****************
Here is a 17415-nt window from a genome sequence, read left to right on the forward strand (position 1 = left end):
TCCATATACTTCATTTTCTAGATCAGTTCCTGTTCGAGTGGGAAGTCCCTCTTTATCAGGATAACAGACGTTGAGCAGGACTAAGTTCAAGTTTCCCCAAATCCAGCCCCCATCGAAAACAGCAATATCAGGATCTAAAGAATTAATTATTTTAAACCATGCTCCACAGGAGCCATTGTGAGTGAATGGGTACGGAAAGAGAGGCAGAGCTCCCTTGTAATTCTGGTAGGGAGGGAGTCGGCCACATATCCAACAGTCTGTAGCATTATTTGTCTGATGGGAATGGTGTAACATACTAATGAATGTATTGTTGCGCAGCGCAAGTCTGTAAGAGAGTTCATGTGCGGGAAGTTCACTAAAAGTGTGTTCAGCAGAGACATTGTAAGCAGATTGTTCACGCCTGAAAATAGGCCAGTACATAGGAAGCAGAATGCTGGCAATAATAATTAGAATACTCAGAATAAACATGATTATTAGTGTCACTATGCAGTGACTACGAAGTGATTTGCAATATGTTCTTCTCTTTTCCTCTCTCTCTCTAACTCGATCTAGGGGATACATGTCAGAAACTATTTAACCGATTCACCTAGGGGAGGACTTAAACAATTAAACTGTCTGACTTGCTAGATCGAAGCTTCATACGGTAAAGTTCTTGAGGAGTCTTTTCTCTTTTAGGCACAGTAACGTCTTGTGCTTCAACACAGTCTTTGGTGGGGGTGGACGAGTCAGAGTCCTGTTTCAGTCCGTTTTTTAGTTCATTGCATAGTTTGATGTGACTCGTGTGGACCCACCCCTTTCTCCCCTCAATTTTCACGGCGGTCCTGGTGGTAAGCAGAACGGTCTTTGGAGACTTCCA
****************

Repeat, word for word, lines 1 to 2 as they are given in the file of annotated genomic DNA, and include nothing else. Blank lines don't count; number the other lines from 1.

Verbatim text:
Here is a 17415-nt window from a genome sequence, read left to right on the forward strand (position 1 = left end):
TCCATATACTTCATTTTCTAGATCAGTTCCTGTTCGAGTGGGAAGTCCCTCTTTATCAGGATAACAGACGTTGAGCAGGACTAAGTTCAAGTTTCCCCAAATCCAGCCCCCATCGAAAACAGCAATATCAGGATCTAAAGAATTAATTATTTTAAACCATGCTCCACAGGAGCCATTGTGAGTGAATGGGTACGGAAAGAGAGGCAGAGCTCCCTTGTAATTCTGGTAGGGAGGGAGTCGGCCACATATCCAACAGTCTGTAGCATTATTTGTCTGATGGGAATGGTGTAACATACTAATGAATGTATTGTTGCGCAGCGCAAGTCTGTAAGAGAGTTCATGTGCGGGAAGTTCACTAAAAGTGTGTTCAGCAGAGACATTGTAAGCAGATTGTTCACGCCTGAAAATAGGCCAGTACATAGGAAGCAGAATGCTGGCAATAATAATTAGAATACTCAGAATAAACATGATTATTAGTGTCACTATGCAGTGACTACGAAGTGATTTGCAATATGTTCTTCTCTTTTCCTCTCTCTCTCTAACTCGATCTAGGGGATACATGTCAGAAACTATTTAACCGATTCACCTAGGGGAGGACTTAAACAATTAAACTGTCTGACTTGCTAGATCGAAGCTTCATACGGTAAAGTTCTTGAGGAGTCTTTTCTCTTTTAGGCACAGTAACGTCTTGTGCTTCAACACAGTCTTTGGTGGGGGTGGACGAGTCAGAGTCCTGTTTCAGTCCGTTTTTTAGTTCATTGCATAGTTTGATGTGACTCGTGTGGACCCACCCCTTTCTCCCCTCAATTTTCACGGCGGTCCTGGTGGTAAGCAGAACGGTCTTTGGAGACTTCCA